Sue Phillips is the inspiring teacher and originator of this approach and runs Theatre of Learning. I recommend you look at the website which is instructive and generous in its approach. There is free stuff too! And videos of the approach in action.

How stimulating and exciting for children to learn RE in this way! It sounds like a winner to me.

Sue,  I see that you also specialise in PSHE as well. Maybe we should have a chat sometime….

Deaf Explorer

Posted on | January 29, 2018 | 1 Comment

Delivering my annual workshop recently on deaf children and drama, I met Rachael Veazey from Deaf Explorer. It  happened like this.

This year I had managed to keep the workshop running to time. This may never have happened before! Consequently I had a few minutes to discuss with our trainee teachers of the deaf access to theatre and, in particular, interactive signed productions. I asked the students if they had ever seen interpreters dressed up as characters and appear alongside the actors on stage. ‘It may even be’, I said, looking at our interpreters for the session, ‘that one of our interpreters here performs this role as part of their job, on occasion.’

At the end of the session, one of the interpreters approached me and introduced herself as Rachael Veazey. It turns that she is more than interested in this subject! She manages Deaf Artists’ projects and is part of the group Deaf Explorer. Check this organisation out for yourself but, in brief, the aim of the organisation is to overcome the many barriers for Deaf people to bring their Art to fruition. Rachael brings to the organisation her experience in theatre production and direction.

Glad to have met you that day, Rachael. Please add to our sense of your important work by leaving a comment, if you have a moment.

Black Sheep resources and children with ASD

Posted on | October 30, 2017 | No Comments

I hear from one correspondent that she is using the Black Sheep Press resources (see Books and Resources tab) with children she supports with ASD. Of course. It makes perfect sense. I would welcome feedback on how this intervention has gone and what effect it has had.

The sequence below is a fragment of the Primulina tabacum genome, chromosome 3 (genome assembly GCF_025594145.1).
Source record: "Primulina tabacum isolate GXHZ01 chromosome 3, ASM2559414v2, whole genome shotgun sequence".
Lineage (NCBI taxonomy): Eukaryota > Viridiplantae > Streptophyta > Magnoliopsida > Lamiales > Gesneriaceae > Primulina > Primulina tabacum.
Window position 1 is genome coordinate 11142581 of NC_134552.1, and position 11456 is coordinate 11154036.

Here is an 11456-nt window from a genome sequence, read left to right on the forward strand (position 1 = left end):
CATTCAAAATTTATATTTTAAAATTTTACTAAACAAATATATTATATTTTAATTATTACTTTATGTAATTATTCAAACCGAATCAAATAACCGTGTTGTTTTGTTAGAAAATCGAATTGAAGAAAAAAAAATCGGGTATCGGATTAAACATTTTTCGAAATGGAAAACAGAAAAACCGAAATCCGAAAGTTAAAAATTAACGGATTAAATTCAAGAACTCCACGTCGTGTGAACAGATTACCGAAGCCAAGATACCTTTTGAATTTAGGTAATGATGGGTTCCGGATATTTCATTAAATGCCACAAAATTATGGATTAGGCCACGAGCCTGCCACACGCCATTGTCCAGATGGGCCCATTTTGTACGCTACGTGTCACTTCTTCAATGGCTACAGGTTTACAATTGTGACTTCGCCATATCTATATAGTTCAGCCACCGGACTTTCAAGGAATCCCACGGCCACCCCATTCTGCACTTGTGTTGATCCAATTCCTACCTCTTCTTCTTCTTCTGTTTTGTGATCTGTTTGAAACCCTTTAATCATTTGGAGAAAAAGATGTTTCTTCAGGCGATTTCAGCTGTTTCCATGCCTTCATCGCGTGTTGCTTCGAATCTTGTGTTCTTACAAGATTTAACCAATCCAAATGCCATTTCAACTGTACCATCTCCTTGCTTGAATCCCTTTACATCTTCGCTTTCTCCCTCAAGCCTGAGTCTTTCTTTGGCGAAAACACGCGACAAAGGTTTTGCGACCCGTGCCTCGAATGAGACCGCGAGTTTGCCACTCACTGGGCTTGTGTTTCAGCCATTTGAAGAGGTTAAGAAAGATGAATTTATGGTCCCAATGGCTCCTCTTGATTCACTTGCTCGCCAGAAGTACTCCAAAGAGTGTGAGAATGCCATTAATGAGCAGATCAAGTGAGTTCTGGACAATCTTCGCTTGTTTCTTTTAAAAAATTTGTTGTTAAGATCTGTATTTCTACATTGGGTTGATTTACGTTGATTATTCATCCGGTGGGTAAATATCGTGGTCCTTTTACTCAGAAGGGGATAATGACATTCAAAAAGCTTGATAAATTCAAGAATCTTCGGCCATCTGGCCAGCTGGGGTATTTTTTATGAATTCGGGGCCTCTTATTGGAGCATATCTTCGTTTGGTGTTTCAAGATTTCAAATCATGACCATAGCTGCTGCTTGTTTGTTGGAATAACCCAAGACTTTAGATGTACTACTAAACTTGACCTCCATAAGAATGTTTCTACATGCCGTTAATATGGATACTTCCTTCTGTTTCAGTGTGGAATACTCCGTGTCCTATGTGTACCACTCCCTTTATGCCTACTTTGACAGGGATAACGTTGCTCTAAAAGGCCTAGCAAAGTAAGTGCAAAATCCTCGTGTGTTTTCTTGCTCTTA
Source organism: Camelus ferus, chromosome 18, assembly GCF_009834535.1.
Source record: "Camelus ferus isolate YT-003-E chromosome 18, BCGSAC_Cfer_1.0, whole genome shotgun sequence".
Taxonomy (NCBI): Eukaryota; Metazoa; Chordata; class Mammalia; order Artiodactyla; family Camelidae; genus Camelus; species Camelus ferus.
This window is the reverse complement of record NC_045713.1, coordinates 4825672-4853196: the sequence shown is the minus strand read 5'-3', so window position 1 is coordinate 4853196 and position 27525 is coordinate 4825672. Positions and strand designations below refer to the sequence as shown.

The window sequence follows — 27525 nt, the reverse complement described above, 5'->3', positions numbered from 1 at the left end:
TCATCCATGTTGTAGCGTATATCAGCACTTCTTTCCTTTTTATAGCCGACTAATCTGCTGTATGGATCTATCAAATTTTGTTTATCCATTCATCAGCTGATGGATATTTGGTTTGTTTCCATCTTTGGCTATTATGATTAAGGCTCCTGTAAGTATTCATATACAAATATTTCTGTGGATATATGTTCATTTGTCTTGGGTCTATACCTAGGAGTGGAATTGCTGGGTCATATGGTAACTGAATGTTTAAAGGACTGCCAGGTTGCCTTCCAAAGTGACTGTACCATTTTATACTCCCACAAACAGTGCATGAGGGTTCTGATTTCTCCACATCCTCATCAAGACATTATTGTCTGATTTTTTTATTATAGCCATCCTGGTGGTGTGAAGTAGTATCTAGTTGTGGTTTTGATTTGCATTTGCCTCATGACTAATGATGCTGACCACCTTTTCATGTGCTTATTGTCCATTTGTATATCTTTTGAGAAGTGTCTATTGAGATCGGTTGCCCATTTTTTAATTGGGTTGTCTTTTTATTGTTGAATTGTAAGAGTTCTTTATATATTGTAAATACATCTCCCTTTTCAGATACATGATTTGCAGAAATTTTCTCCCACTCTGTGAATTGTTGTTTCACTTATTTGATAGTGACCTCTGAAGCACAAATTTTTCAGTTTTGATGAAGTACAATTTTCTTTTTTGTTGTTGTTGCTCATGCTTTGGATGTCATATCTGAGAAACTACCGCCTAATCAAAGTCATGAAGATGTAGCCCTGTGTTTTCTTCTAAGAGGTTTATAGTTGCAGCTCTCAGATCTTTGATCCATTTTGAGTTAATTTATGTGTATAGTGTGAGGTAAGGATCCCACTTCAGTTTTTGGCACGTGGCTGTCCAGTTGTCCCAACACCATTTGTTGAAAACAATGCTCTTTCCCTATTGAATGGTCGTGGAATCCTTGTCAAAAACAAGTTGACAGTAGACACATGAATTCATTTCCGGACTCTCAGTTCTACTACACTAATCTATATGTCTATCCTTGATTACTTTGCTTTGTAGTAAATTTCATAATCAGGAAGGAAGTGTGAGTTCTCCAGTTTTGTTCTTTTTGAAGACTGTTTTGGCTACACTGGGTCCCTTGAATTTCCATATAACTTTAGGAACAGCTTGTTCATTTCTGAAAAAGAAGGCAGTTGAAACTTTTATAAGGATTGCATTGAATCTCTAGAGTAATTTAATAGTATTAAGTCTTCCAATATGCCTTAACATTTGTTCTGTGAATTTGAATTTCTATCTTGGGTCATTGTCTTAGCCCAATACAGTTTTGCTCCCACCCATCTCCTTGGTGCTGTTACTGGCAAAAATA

Vamos Theatre

Posted on | October 6, 2017 | No Comments

September 21st and I had one day off work. ‘Do something nice,’ urged my kind husband.

Friends of ours had spoken enthusiastically about Artrix, the Arts Centre on the outskirts of Bromsgrove. Off I tootled that afternoon, taking pot luck as to what was showing. A matinee on a rainy day.

I drew up in the spacious car park. As I switched off the windscreen wipers I could see a number of older people, muffled up in raincoats and hats, either walking or being pushed in their wheelchairs into the building. Something was up.

Once inside Artrix everyone – carers and seniors alike – were being warmly greeted by staff and other people, one of whom, though relatively young, seemed to be dressed in older person’s clothes. She met one person with, ‘Hello, I’m Bidi and I’m one of the actors in the play you’re going to see this afternoon, Finding Joy’.

Finding Joy? What was this? I had a quick look round for some information. Finding Joy – a fully masked play about dementia by the theatre company Vamos

Ooh. This was a challenge.

In recent years my own father has shown the early signs of problems in this direction. You see, I cannot say it yet. He says, ‘My memory is very poor these days’ and to my sister he said the other day, ‘I’ve lost my memory’. It’s sad. We mourn. We say, ‘Does it bother you, dad?’ ‘Not really’ he says ‘but I don’t know what mum’s talking about sometimes.’

Did I want to spend my day off thinking about this? Yet, the title intrigued me. Finding Joy. It sounded positive rather than the opposite, and anyway I love a good play.

But once in the auditorium, things took a different turn to the usual. The actors stood on stage, addressing the audience, first without their masks and then with. They explained the characters and introduced the music to be used for individual scenes. These elderly theatre goers listened carefully and so did their carers.